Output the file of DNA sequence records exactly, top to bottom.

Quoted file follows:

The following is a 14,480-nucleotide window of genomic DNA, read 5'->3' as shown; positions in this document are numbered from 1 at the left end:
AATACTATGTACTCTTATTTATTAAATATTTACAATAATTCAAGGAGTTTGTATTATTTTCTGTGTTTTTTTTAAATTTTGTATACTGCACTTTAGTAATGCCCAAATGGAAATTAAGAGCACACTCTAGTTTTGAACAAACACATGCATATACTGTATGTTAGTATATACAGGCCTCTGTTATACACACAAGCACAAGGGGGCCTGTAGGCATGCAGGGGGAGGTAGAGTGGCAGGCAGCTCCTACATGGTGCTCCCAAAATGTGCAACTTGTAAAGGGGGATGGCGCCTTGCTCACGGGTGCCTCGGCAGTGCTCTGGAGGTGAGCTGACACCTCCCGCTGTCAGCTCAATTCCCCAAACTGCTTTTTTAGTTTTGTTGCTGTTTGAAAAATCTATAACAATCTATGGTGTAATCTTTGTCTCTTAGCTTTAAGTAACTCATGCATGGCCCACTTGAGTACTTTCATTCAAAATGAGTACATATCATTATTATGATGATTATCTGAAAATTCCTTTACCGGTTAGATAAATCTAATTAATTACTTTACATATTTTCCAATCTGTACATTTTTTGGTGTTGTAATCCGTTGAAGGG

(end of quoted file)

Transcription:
The following is a 14,480-nucleotide window of genomic DNA, read 5'->3' as shown; positions in this document are numbered from 1 at the left end:
AATACTATGTACTCTTATTTATTAAATATTTACAATAATTCAAGGAGTTTGTATTATTTTCTGTGTTTTTTTTAAATTTTGTATACTGCACTTTAGTAATGCCCAAATGGAAATTAAGAGCACACTCTAGTTTTGAACAAACACATGCATATACTGTATGTTAGTATATACAGGCCTCTGTTATACACACAAGCACAAGGGGGCCTGTAGGCATGCAGGGGGAGGTAGAGTGGCAGGCAGCTCCTACATGGTGCTCCCAAAATGTGCAACTTGTAAAGGGGGATGGCGCCTTGCTCACGGGTGCCTCGGCAGTGCTCTGGAGGTGAGCTGACACCTCCCGCTGTCAGCTCAATTCCCCAAACTGCTTTTTTAGTTTTGTTGCTGTTTGAAAAATCTATAACAATCTATGGTGTAATCTTTGTCTCTTAGCTTTAAGTAACTCATGCATGGCCCACTTGAGTACTTTCATTCAAAATGAGTACATATCATTATTATGATGATTATCTGAAAATTCCTTTACCGGTTAGATAAATCTAATTAATTACTTTACATATTTTCCAATCTGTACATTTTTTGGTGTTGTAATCCGTTGAAGGG